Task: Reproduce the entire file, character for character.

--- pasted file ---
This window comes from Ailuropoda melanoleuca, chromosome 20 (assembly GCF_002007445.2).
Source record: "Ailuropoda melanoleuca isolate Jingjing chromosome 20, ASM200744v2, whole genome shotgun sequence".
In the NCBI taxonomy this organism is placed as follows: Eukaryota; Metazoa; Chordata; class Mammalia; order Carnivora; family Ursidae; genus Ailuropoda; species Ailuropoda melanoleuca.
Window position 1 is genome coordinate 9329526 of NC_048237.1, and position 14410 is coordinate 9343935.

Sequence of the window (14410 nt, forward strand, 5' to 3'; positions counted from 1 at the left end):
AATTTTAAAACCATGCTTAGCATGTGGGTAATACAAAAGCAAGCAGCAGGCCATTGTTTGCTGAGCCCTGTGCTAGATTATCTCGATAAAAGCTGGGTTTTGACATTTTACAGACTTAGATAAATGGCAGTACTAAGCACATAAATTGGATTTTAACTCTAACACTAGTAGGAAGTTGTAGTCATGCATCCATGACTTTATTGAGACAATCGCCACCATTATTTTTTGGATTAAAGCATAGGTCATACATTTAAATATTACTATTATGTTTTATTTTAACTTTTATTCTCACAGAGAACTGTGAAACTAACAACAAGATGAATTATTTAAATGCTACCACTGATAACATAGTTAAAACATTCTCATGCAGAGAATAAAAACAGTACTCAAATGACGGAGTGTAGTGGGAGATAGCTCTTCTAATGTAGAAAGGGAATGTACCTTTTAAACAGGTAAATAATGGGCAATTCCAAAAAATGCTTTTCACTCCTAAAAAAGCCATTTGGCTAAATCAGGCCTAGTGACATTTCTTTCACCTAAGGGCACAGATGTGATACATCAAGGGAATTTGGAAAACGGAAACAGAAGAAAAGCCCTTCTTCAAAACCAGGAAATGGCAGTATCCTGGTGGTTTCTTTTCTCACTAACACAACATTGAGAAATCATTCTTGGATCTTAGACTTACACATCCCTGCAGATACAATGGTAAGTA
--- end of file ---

This window comes from Ailuropoda melanoleuca, chromosome 20 (assembly GCF_002007445.2).
Source record: "Ailuropoda melanoleuca isolate Jingjing chromosome 20, ASM200744v2, whole genome shotgun sequence".
In the NCBI taxonomy this organism is placed as follows: Eukaryota; Metazoa; Chordata; class Mammalia; order Carnivora; family Ursidae; genus Ailuropoda; species Ailuropoda melanoleuca.
Window position 1 is genome coordinate 9329526 of NC_048237.1, and position 14410 is coordinate 9343935.

Sequence of the window (14410 nt, forward strand, 5' to 3'; positions counted from 1 at the left end):
AATTTTAAAACCATGCTTAGCATGTGGGTAATACAAAAGCAAGCAGCAGGCCATTGTTTGCTGAGCCCTGTGCTAGATTATCTCGATAAAAGCTGGGTTTTGACATTTTACAGACTTAGATAAATGGCAGTACTAAGCACATAAATTGGATTTTAACTCTAACACTAGTAGGAAGTTGTAGTCATGCATCCATGACTTTATTGAGACAATCGCCACCATTATTTTTTGGATTAAAGCATAGGTCATACATTTAAATATTACTATTATGTTTTATTTTAACTTTTATTCTCACAGAGAACTGTGAAACTAACAACAAGATGAATTATTTAAATGCTACCACTGATAACATAGTTAAAACATTCTCATGCAGAGAATAAAAACAGTACTCAAATGACGGAGTGTAGTGGGAGATAGCTCTTCTAATGTAGAAAGGGAATGTACCTTTTAAACAGGTAAATAATGGGCAATTCCAAAAAATGCTTTTCACTCCTAAAAAAGCCATTTGGCTAAATCAGGCCTAGTGACATTTCTTTCACCTAAGGGCACAGATGTGATACATCAAGGGAATTTGGAAAACGGAAACAGAAGAAAAGCCCTTCTTCAAAACCAGGAAATGGCAGTATCCTGGTGGTTTCTTTTCTCACTAACACAACATTGAGAAATCATTCTTGGATCTTAGACTTACACATCCCTGCAGATACAATGGTAAGTA